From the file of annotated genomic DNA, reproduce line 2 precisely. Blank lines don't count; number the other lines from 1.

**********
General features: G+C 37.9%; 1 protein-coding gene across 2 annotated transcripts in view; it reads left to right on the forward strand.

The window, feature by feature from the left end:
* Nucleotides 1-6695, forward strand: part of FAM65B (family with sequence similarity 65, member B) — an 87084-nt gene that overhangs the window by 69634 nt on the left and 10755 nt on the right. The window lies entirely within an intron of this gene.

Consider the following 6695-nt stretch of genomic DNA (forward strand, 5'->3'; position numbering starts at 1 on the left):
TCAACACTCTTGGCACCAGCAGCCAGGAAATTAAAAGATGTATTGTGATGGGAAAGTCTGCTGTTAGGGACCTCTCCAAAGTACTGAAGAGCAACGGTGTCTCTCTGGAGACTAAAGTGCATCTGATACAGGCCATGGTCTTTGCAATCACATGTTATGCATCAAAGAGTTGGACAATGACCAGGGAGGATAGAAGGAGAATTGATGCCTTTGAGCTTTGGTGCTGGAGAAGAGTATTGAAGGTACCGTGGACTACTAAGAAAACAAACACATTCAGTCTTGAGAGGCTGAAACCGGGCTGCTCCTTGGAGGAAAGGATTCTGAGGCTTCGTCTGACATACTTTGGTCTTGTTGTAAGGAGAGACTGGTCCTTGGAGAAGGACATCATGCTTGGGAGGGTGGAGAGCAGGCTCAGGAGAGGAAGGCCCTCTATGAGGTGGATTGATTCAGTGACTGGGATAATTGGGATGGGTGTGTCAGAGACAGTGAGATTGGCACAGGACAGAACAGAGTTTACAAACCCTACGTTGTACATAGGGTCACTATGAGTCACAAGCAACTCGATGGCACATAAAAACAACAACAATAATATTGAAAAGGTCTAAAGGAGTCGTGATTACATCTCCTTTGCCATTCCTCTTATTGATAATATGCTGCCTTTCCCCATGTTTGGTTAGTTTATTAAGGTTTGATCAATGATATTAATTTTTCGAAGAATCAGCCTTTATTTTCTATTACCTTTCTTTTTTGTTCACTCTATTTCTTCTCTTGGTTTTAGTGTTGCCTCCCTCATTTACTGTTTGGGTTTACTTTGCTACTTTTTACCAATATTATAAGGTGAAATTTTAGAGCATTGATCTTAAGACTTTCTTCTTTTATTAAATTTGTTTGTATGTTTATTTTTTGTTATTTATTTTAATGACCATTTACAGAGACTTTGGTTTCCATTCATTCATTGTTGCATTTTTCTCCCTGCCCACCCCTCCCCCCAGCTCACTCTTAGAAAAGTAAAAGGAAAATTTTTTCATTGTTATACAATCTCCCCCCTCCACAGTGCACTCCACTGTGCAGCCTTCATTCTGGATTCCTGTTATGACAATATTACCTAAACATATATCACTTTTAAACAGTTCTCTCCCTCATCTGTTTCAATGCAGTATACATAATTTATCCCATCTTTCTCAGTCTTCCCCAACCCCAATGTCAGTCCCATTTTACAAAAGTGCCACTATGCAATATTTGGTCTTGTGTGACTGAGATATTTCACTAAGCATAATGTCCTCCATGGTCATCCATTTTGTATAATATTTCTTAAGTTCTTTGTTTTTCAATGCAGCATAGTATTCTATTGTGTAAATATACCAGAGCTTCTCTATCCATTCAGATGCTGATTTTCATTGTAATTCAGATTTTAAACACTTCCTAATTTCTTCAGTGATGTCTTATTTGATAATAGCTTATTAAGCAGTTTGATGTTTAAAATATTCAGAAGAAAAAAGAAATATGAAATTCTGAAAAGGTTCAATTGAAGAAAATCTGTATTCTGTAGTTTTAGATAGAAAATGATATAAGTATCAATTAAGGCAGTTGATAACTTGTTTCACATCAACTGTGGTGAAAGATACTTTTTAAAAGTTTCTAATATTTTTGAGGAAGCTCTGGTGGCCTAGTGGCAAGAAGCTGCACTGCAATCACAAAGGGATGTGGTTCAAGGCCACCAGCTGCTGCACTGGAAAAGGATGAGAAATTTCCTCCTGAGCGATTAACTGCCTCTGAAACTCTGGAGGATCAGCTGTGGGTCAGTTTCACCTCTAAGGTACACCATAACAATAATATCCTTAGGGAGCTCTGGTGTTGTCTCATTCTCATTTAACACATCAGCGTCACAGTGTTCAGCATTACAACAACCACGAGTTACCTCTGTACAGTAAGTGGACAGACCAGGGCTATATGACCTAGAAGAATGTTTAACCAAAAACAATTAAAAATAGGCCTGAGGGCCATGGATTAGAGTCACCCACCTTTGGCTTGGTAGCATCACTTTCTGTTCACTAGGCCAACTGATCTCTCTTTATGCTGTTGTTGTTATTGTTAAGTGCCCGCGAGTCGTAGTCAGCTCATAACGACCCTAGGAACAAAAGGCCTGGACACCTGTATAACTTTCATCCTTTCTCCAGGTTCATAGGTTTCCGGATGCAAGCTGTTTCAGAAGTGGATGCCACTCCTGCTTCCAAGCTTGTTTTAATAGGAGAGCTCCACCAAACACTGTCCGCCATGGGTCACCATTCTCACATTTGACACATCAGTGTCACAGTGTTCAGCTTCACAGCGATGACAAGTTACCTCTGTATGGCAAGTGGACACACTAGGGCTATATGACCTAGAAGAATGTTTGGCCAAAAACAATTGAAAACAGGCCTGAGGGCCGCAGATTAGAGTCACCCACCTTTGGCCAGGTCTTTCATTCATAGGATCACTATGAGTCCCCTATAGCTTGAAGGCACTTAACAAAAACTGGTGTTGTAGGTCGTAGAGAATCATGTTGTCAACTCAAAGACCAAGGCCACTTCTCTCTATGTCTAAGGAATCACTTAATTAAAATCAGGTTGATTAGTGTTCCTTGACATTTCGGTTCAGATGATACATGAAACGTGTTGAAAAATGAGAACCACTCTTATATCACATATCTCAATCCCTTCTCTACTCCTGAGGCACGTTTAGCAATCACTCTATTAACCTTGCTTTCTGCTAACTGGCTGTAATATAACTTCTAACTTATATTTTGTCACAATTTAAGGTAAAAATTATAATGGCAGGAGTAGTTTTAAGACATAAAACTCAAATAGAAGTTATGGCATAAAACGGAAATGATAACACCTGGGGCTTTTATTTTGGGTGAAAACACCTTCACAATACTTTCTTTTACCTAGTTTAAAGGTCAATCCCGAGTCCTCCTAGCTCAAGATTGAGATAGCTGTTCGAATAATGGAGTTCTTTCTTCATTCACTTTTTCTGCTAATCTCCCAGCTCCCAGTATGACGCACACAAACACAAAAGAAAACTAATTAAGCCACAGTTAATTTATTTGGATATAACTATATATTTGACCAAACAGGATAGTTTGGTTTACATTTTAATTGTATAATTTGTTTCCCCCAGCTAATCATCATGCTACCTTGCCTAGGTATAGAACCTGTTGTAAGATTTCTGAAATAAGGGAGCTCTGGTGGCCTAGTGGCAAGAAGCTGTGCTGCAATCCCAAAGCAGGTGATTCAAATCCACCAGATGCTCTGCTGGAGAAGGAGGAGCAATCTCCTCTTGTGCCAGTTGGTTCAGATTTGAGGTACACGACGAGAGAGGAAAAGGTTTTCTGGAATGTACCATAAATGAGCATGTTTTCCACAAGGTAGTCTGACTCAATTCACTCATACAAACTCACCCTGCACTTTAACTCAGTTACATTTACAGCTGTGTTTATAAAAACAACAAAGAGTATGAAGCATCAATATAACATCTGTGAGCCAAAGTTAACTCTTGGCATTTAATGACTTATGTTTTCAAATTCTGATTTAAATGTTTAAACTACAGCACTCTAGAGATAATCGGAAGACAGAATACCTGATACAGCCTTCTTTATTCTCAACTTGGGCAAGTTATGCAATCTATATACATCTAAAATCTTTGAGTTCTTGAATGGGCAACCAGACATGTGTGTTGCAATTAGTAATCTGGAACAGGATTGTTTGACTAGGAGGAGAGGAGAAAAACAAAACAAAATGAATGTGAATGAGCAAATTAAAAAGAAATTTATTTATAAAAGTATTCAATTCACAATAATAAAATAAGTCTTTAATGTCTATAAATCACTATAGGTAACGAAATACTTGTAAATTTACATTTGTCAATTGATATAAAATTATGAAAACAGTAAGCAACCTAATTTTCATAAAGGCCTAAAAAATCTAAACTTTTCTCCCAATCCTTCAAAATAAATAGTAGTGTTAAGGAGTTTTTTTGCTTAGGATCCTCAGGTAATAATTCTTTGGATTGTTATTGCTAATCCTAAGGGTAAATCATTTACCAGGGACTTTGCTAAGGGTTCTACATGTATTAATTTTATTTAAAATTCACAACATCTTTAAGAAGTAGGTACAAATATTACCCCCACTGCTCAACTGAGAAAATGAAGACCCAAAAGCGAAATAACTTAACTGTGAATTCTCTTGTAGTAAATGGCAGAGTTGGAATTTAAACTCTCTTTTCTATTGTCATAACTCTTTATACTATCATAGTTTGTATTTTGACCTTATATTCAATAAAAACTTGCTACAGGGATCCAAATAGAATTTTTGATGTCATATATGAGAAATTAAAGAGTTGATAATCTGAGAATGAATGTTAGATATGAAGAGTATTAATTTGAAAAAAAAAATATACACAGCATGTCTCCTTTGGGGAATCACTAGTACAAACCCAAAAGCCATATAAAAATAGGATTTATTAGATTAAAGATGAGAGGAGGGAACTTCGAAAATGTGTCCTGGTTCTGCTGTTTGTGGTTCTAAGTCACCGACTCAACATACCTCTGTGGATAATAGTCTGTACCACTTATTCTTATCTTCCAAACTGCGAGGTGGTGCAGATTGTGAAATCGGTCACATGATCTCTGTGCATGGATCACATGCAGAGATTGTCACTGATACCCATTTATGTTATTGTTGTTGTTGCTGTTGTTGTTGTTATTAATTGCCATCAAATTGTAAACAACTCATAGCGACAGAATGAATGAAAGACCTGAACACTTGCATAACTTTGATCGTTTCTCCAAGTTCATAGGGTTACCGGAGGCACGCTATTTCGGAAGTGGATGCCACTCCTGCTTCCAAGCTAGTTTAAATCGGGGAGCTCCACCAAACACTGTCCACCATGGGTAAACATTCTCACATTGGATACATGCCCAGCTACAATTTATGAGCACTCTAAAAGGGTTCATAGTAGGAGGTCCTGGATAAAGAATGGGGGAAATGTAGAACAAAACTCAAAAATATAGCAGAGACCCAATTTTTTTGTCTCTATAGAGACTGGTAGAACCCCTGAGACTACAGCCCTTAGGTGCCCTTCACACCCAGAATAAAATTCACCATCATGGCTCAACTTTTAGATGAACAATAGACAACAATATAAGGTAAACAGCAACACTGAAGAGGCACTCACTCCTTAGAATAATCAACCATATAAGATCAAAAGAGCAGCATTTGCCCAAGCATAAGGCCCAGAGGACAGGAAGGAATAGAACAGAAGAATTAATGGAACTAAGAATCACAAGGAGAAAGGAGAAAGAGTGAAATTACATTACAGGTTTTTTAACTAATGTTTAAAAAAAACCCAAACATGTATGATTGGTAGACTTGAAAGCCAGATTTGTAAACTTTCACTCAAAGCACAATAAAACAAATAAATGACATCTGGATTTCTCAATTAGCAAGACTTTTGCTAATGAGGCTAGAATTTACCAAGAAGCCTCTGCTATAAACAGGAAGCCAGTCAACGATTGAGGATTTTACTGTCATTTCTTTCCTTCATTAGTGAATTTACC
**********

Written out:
The window, feature by feature from the left end: